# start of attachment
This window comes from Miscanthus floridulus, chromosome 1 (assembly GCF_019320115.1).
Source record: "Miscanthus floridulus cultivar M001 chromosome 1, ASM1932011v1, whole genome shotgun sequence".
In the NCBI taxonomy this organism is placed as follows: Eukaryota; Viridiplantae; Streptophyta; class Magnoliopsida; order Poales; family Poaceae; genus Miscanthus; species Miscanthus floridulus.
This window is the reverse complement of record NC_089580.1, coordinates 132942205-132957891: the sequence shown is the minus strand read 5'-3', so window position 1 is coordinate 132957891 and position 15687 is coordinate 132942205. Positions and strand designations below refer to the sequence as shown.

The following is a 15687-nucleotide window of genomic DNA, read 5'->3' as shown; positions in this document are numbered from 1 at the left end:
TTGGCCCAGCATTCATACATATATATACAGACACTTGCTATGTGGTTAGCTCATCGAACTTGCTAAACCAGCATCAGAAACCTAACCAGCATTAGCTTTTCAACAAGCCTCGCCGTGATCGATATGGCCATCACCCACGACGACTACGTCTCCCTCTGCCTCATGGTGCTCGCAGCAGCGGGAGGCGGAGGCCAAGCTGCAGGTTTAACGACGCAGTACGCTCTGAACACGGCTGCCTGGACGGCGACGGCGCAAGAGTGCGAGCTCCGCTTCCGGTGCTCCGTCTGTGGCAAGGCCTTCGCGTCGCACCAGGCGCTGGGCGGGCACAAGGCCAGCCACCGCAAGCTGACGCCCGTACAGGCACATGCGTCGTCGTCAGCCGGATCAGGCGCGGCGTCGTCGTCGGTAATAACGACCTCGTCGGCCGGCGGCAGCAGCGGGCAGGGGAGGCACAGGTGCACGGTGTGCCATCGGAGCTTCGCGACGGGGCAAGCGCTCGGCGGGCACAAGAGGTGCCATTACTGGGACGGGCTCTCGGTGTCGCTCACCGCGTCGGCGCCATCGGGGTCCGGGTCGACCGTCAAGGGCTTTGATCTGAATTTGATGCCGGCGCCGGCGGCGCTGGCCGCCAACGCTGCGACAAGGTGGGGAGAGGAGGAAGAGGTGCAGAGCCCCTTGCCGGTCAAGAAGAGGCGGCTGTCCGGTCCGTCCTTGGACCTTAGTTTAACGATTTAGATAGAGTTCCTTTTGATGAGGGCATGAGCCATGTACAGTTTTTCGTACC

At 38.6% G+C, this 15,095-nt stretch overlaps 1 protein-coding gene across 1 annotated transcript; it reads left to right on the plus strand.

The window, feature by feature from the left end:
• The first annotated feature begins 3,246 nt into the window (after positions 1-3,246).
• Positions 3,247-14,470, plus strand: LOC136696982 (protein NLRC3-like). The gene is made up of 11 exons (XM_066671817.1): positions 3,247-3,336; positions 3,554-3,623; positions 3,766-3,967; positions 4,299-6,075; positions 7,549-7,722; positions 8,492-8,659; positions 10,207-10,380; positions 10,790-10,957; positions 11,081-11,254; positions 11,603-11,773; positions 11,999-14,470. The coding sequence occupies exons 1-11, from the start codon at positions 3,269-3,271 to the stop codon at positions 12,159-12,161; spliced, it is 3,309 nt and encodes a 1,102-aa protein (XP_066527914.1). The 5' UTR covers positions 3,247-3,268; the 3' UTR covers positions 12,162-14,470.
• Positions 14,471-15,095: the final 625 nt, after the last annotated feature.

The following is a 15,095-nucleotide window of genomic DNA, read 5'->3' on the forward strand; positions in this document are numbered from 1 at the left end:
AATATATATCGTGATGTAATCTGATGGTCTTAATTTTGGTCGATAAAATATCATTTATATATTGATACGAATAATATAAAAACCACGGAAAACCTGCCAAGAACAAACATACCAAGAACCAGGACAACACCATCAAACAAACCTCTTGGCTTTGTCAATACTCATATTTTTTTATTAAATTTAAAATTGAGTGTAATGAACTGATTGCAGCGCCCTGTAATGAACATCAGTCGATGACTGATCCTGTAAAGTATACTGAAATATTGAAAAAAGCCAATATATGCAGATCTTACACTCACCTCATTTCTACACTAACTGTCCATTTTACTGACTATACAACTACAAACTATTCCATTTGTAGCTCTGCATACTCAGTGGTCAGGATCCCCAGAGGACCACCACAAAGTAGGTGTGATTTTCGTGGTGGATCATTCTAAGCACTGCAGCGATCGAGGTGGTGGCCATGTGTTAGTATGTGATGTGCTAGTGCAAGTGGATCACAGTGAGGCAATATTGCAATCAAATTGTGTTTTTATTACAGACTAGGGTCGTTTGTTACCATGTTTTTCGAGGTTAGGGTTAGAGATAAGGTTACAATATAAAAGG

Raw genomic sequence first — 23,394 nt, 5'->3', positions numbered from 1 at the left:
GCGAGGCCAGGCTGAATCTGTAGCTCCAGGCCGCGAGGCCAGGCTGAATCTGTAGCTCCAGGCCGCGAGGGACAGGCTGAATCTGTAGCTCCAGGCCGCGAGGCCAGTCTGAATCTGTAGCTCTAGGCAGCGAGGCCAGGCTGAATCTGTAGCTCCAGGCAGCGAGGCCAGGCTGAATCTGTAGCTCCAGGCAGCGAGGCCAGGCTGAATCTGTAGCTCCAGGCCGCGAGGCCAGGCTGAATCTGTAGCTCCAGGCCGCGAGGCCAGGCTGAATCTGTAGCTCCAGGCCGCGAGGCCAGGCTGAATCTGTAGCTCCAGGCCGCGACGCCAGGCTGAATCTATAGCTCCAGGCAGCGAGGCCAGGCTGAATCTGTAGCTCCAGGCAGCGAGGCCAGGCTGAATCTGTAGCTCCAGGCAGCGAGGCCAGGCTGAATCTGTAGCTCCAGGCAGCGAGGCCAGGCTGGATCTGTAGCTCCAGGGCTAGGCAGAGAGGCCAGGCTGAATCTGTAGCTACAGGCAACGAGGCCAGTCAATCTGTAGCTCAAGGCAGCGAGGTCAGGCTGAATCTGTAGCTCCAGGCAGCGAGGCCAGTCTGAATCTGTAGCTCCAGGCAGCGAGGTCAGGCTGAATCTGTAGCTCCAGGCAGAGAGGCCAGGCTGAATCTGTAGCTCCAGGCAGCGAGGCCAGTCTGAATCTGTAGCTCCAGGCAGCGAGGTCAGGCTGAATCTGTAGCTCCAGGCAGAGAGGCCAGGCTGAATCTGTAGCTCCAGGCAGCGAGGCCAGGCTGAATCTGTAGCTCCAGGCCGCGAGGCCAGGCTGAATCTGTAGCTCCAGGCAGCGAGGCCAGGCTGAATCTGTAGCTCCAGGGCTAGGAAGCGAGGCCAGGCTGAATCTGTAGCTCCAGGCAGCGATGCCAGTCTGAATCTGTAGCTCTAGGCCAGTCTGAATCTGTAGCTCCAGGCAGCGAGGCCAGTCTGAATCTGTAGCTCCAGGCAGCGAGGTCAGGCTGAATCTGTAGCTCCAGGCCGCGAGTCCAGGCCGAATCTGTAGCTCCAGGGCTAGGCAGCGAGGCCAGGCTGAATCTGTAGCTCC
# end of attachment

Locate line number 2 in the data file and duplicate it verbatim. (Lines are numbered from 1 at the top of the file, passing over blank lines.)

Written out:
Source record: "Miscanthus floridulus cultivar M001 chromosome 1, ASM1932011v1, whole genome shotgun sequence".